[Viewpoint] Hey America, Japan’s all grown up

Home > Opinion > Columns

print dictionary print

[Viewpoint] Hey America, Japan’s all grown up


Illustration by Kang Il-goo

A mom and dad would no doubt be surprised if their nice, obedient daughter started to disobey them. They might call it a rebellious phase if the daughter was a teenager, but if she’s old enough to be married it becomes a problem that cannot be solved through persuasion or punishment. Are the actions of Japan, which is now lashing out against the United States, the immature rebellion of a teenage daughter or the hysterical flailing of an old maid trying to break away from her parents’ arms?

There are no signs of the U.S.-Japan conflict around moving the U.S. armed forces base in Futenma, Okinawa, ending this year, either. The problem instead appears to be growing more complex. The two countries have been trying to move the Futenma air base to another location in Okinawa according to the United States Armed Forces in Japan reorganization plan agreed upon in 2006.

However, the Democratic Party of Japan government, which entered office in a general election in August, has requested revisions to the plan because of a public pledge, leaving the United States perplexed. Japanese Prime Minister Yukio Hatoyama said a solution would be presented by the end of May, but coming up with one has become even more difficult after a mayor who opposed to the move was elected in Okinawa a few days ago.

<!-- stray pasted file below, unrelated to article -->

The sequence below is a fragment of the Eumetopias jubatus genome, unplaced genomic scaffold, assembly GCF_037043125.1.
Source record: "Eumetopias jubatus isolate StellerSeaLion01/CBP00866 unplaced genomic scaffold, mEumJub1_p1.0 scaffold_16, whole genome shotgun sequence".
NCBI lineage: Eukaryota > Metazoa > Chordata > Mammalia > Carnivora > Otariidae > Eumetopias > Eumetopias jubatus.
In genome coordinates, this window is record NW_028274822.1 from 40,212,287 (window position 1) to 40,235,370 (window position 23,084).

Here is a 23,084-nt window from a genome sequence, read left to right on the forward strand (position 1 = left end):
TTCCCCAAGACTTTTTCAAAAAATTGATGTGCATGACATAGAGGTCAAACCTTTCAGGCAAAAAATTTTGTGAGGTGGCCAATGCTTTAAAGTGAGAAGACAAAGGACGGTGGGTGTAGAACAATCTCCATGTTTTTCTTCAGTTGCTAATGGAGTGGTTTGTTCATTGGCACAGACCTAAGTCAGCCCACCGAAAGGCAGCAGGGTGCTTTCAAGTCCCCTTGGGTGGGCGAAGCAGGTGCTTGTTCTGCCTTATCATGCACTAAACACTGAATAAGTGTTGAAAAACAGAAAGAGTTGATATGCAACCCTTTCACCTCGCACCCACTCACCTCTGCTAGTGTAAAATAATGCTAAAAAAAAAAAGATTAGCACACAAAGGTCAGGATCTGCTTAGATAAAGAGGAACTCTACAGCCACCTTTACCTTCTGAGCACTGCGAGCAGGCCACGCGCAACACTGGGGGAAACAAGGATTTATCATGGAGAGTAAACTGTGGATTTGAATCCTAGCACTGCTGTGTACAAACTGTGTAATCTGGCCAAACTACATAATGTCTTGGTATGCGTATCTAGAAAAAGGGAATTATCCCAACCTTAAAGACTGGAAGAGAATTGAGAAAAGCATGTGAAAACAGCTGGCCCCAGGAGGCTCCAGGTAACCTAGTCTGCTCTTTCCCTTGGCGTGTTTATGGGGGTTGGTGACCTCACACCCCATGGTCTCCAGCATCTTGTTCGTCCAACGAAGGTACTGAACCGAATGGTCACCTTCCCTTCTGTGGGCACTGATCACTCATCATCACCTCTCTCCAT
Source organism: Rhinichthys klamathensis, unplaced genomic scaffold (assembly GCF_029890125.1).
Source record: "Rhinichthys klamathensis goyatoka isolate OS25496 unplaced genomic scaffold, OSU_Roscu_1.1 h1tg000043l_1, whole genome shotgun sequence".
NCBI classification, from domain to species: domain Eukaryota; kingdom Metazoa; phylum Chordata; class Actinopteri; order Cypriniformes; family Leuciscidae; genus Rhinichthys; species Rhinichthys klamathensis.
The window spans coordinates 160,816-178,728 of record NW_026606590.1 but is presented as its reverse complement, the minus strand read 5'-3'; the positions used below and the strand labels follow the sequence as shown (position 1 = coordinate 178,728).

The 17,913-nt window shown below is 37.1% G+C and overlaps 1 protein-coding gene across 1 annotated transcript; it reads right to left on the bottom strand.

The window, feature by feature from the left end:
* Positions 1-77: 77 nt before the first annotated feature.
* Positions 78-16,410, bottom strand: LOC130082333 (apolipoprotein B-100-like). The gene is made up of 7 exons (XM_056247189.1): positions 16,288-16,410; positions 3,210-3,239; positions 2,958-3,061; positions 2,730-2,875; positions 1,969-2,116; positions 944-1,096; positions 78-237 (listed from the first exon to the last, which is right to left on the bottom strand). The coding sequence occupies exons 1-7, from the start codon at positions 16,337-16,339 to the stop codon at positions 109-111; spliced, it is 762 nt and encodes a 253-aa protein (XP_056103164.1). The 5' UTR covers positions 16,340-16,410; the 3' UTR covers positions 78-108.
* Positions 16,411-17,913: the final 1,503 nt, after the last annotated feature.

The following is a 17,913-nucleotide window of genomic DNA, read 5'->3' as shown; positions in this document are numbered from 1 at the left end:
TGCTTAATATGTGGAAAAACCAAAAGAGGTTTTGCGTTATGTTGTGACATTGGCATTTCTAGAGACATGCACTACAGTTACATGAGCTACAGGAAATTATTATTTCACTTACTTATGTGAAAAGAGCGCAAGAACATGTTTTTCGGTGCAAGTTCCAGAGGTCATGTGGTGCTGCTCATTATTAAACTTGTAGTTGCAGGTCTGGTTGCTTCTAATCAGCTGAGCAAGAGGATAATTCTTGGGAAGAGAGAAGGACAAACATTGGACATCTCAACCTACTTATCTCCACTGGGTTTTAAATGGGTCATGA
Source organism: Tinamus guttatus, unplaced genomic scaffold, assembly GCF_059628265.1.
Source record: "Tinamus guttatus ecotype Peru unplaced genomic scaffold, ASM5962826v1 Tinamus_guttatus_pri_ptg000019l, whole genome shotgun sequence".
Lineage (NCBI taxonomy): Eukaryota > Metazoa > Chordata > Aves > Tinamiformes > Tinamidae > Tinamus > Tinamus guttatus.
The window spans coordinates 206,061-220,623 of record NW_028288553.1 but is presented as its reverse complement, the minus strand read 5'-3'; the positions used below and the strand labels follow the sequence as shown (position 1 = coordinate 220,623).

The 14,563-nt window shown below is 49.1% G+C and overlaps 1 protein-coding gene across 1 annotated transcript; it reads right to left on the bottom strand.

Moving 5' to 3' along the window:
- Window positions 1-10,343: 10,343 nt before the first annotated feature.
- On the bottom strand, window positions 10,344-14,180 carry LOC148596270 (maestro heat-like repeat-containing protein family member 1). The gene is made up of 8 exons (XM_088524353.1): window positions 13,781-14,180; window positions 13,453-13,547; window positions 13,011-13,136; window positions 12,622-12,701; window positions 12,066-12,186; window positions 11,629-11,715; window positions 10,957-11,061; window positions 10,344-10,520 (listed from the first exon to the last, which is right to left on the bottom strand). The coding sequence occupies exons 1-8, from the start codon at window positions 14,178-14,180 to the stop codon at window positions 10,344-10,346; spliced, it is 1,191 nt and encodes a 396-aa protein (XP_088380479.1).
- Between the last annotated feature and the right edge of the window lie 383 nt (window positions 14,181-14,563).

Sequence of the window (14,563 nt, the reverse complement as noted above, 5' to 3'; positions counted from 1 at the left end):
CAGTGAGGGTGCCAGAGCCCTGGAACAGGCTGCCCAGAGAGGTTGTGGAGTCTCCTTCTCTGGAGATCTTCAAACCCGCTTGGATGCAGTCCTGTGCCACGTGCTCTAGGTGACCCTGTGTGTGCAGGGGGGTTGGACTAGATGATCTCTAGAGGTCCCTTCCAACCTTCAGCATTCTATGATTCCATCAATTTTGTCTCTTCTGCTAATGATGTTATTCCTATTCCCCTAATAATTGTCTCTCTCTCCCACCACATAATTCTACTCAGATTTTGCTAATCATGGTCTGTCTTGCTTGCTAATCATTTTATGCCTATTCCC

Japan had been thoroughly obedient to the United States after losing the war in 1945. It was even called a subordinate country by some because of this. Now that Japan is suddenly standing up to the United States, the U.S. must be in shock. Something that would have been unimaginable during the five decades of Liberal Democratic Party rule is now happening.

Meanwhile, Japan continues to send signals to China. The first individual country Prime Minister Hatoyama visited after entering office was China. The secretary general of the ruling DPJ, Ichiro Ozawa, visited China with 143 lawmakers and had an “audience” with Chinese President Hu Jintao.

When Vice President Xi Jinping, the most likely successor to President Hu Jintao, visited Japan, a meeting was arranged with Emperor Akihito, flaunting normal protocol. There is even talk that a historic reconciliation between China and Japan is being considered and reviewed, where Japanese Prime Minister Hatoyama would visit Nanking and apologize for the massacre Japanese forces carried out there in 1937, and Chinese President Hu Jintao would give a speech for peace in Hiroshima.

With the United States growing weak and China rapidly rising, the geopolitical order of East Asia is being restructured, and some analysts even say that Japan has fundamentally changed direction “away from Europe and toward Asia” and “away from the United States and toward China.”

China is already the largest trade partner of Japan, with trade close to $300 billion per year. There are 635 regular flights per week that connect 22 Chinese cities and 18 Japanese cities, and more than 5 million people travel between the two countries each year.